BACKGROUND: We previously showed that abdominal distension in patients with functional gut disorders is due to a paradoxical diaphragmatic contraction without major increment in intraabdominal volume. Our aim was to characterize the pattern of gas retention and the abdomino-thoracic mechanics associated with abdominal distension in patients with intestinal dysmotility.
METHODS: In 15 patients with manometrically proven intestinal dysmotility, two abdominal CT scans were performed: one during basal conditions and other during an episode of severe abdominal distension. In 15 gender- and age-matched healthy controls, a basal scan was performed.
KEY RESULTS: In basal conditions, patients exhibited more abdominal gas than healthy subjects, particularly in the small bowel, and the volume significantly increased during an episode of distension. During episodes of abdominal distension, the increase in abdominal content was associated with increased girth and antero-posterior abdominal diameter, as well as a cephalic displacement of the diaphragm, which reduced the height of the lung. The consequent reduction in the air volume of the lung was attenuated by an increase in the antero-posterior diameter of the chest.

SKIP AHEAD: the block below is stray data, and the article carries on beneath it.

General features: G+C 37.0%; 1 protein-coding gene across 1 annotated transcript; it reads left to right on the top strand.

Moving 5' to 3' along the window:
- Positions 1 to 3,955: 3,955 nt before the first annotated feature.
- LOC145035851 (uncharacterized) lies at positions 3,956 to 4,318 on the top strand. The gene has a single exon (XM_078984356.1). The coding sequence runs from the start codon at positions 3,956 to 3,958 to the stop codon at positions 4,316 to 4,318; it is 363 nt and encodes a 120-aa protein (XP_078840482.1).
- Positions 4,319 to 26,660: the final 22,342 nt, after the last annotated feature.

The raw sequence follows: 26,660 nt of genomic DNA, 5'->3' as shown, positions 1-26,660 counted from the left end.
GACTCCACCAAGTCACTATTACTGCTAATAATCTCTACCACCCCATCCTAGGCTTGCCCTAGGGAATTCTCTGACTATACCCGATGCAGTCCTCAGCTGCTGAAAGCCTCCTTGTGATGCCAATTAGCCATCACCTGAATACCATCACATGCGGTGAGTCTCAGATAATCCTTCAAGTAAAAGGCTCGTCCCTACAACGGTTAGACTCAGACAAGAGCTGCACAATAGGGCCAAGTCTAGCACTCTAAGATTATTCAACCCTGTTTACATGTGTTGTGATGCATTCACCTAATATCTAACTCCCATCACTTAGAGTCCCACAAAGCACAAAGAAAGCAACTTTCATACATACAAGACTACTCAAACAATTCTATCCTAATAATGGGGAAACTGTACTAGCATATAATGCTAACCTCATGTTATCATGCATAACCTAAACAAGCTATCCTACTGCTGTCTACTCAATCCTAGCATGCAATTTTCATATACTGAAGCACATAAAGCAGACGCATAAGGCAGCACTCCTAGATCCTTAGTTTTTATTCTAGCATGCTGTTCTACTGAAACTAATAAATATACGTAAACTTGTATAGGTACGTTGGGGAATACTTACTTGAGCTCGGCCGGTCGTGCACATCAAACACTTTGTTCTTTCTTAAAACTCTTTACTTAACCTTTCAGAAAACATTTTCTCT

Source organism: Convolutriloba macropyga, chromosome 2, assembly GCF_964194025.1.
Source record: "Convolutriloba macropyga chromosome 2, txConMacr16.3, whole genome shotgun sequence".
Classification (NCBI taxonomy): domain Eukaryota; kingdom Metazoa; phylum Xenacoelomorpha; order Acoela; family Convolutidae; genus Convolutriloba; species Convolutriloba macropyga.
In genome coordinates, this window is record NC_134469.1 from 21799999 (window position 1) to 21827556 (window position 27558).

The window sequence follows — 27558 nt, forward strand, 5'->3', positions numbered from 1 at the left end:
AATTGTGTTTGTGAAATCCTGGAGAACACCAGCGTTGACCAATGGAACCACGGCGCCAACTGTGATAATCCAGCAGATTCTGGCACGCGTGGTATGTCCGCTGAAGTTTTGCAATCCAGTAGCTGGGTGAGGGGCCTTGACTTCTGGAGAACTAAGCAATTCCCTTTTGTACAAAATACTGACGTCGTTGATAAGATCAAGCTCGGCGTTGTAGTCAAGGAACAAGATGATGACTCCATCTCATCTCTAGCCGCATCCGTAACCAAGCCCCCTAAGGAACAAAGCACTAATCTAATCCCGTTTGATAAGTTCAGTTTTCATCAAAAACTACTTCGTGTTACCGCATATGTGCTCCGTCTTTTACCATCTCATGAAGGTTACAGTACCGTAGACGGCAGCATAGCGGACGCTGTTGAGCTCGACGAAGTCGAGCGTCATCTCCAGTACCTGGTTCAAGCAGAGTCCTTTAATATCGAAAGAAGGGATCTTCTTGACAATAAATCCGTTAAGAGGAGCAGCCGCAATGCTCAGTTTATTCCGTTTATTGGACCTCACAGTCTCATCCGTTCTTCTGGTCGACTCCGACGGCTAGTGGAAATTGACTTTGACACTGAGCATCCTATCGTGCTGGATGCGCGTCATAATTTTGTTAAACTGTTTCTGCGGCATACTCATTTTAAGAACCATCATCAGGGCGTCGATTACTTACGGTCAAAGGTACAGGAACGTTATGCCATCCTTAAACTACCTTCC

CONCLUSIONS & INFERENCES: Abdominal distension in patients with severe intestinal dysfunction is related to marked pooling of gut contents, particularly in the small bowel. This increase in content is accommodated within the abdominal cavity by a global and coordinated abdomino-phreno-thoracic response, involving an accommodative ascent of the diaphragm and a compensatory expansion of the chest wall.
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